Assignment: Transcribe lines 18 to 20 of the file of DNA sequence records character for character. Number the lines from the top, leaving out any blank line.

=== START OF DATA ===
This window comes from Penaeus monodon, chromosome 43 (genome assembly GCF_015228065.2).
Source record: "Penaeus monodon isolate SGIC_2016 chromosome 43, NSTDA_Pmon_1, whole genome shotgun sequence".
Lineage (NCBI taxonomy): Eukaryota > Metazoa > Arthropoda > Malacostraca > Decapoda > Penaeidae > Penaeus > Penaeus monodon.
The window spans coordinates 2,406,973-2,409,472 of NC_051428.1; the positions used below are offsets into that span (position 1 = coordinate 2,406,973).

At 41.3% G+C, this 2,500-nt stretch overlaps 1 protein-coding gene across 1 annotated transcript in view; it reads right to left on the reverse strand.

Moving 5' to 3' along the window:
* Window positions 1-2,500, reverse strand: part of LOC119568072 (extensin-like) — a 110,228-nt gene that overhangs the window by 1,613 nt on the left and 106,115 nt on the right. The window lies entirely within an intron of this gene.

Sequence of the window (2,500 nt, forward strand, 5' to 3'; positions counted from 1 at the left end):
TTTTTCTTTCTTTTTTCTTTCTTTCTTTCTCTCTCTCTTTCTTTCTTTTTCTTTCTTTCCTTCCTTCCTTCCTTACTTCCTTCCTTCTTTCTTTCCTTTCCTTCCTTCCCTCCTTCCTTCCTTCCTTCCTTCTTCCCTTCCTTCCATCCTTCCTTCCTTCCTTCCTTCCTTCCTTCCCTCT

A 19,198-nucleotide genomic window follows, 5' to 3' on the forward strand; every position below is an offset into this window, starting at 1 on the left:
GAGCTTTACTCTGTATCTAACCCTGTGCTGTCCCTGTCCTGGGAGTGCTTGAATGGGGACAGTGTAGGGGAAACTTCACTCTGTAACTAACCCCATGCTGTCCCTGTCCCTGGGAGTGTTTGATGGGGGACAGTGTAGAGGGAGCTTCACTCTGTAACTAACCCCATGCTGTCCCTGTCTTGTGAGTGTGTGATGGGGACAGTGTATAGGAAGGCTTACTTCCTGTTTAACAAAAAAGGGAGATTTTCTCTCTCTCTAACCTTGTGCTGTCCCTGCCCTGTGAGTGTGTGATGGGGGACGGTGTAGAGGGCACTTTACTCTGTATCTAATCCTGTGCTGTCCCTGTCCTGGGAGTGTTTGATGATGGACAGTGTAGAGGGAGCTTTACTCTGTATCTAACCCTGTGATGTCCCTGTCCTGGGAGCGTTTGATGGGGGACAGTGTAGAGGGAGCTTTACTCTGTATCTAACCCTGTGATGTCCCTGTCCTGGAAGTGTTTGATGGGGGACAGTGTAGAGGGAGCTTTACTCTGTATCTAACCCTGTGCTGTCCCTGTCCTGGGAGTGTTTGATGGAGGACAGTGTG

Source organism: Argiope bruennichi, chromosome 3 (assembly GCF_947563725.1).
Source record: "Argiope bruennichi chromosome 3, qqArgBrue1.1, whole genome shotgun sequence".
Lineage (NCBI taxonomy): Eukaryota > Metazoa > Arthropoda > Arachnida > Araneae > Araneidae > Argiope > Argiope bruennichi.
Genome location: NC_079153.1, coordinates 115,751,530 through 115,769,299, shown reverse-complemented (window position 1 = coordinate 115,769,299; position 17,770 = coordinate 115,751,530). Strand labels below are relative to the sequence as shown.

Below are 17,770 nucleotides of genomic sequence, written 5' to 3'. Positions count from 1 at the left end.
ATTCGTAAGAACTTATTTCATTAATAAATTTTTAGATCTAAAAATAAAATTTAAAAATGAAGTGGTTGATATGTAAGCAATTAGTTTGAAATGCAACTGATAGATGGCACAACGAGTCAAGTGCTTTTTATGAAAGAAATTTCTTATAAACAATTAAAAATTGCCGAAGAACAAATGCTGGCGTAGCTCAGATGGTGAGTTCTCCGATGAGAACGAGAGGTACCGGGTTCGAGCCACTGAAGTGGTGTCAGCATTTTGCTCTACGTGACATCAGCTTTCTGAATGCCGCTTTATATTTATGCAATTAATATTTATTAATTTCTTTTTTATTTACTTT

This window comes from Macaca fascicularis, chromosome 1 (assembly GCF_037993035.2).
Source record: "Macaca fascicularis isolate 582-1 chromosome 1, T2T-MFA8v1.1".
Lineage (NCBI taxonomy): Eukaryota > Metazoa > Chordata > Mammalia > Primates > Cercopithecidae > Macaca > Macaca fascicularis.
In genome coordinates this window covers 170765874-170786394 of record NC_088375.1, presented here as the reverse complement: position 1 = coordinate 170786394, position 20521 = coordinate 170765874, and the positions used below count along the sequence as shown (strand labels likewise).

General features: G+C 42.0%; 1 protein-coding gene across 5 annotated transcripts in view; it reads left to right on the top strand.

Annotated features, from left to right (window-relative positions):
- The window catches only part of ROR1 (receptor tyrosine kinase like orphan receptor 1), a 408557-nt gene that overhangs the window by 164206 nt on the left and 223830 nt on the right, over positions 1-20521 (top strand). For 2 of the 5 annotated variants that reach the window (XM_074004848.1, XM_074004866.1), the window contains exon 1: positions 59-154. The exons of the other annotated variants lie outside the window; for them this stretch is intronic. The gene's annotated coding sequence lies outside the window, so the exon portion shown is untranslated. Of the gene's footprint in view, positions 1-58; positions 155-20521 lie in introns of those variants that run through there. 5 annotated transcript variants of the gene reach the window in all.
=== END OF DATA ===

This window comes from Macaca fascicularis, chromosome 1 (assembly GCF_037993035.2).
Source record: "Macaca fascicularis isolate 582-1 chromosome 1, T2T-MFA8v1.1".
Lineage (NCBI taxonomy): Eukaryota > Metazoa > Chordata > Mammalia > Primates > Cercopithecidae > Macaca > Macaca fascicularis.